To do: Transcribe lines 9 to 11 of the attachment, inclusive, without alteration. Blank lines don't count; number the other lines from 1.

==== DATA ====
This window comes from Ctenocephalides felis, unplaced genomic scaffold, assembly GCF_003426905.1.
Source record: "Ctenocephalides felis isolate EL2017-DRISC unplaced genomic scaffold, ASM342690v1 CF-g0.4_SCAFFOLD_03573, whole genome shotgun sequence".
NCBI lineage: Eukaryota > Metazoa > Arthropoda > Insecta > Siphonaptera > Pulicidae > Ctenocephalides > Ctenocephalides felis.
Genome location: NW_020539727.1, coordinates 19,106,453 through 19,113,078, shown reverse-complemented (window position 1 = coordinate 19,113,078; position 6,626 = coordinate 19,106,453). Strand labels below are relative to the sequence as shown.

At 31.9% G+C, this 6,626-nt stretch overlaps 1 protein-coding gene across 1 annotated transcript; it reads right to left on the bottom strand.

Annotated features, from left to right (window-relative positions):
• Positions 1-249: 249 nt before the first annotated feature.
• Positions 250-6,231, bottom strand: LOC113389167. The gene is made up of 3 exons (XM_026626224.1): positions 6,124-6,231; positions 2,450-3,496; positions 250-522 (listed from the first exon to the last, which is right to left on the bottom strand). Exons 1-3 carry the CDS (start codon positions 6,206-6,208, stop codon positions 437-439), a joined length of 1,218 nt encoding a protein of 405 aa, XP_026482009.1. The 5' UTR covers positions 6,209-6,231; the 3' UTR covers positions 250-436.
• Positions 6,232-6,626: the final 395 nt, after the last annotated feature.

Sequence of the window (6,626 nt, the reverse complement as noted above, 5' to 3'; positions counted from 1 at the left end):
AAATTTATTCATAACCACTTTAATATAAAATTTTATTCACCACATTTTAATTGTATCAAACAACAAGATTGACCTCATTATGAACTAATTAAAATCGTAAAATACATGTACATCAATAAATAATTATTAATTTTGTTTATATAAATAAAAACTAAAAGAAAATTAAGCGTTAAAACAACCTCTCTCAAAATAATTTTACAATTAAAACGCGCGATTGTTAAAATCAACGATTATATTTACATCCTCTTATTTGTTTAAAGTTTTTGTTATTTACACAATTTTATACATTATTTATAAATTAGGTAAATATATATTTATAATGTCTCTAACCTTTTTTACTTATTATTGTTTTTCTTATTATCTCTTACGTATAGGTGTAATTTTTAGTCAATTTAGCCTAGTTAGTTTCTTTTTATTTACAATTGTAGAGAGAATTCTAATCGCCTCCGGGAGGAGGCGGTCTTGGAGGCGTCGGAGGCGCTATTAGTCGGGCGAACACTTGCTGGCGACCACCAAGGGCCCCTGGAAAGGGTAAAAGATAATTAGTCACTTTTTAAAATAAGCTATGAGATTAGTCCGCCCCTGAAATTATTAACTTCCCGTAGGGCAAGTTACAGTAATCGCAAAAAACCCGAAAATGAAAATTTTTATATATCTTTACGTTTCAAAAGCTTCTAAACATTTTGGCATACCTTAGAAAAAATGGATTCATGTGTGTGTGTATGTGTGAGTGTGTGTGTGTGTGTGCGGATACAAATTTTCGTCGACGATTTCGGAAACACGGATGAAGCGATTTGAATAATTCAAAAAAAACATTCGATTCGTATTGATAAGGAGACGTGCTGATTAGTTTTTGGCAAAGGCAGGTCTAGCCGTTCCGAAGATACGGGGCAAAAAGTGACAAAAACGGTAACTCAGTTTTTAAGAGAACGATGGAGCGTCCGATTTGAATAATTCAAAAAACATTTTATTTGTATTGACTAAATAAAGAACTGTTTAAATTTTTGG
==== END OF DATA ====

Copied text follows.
• Positions 6,232-6,626: the final 395 nt, after the last annotated feature.

Sequence of the window (6,626 nt, the reverse complement as noted above, 5' to 3'; positions counted from 1 at the left end):
AAATTTATTCATAACCACTTTAATATAAAATTTTATTCACCACATTTTAATTGTATCAAACAACAAGATTGACCTCATTATGAACTAATTAAAATCGTAAAATACATGTACATCAATAAATAATTATTAATTTTGTTTATATAAATAAAAACTAAAAGAAAATTAAGCGTTAAAACAACCTCTCTCAAAATAATTTTACAATTAAAACGCGCGATTGTTAAAATCAACGATTATATTTACATCCTCTTATTTGTTTAAAGTTTTTGTTATTTACACAATTTTATACATTATTTATAAATTAGGTAAATATATATTTATAATGTCTCTAACCTTTTTTACTTATTATTGTTTTTCTTATTATCTCTTACGTATAGGTGTAATTTTTAGTCAATTTAGCCTAGTTAGTTTCTTTTTATTTACAATTGTAGAGAGAATTCTAATCGCCTCCGGGAGGAGGCGGTCTTGGAGGCGTCGGAGGCGCTATTAGTCGGGCGAACACTTGCTGGCGACCACCAAGGGCCCCTGGAAAGGGTAAAAGATAATTAGTCACTTTTTAAAATAAGCTATGAGATTAGTCCGCCCCTGAAATTATTAACTTCCCGTAGGGCAAGTTACAGTAATCGCAAAAAACCCGAAAATGAAAATTTTTATATATCTTTACGTTTCAAAAGCTTCTAAACATTTTGGCATACCTTAGAAAAAATGGATTCATGTGTGTGTGTATGTGTGAGTGTGTGTGTGTGTGTGCGGATACAAATTTTCGTCGACGATTTCGGAAACACGGATGAAGCGATTTGAATAATTCAAAAAAAACATTCGATTCGTATTGATAAGGAGACGTGCTGATTAGTTTTTGGCAAAGGCAGGTCTAGCCGTTCCGAAGATACGGGGCAAAAAGTGACAAAAACGGTAACTCAGTTTTTAAGAGAACGATGGAGCGTCCGATTTGAATAATTCAAAAAACATTTTATTTGTATTGACTAAATAAAGAACTGTTTAAATTTTTGG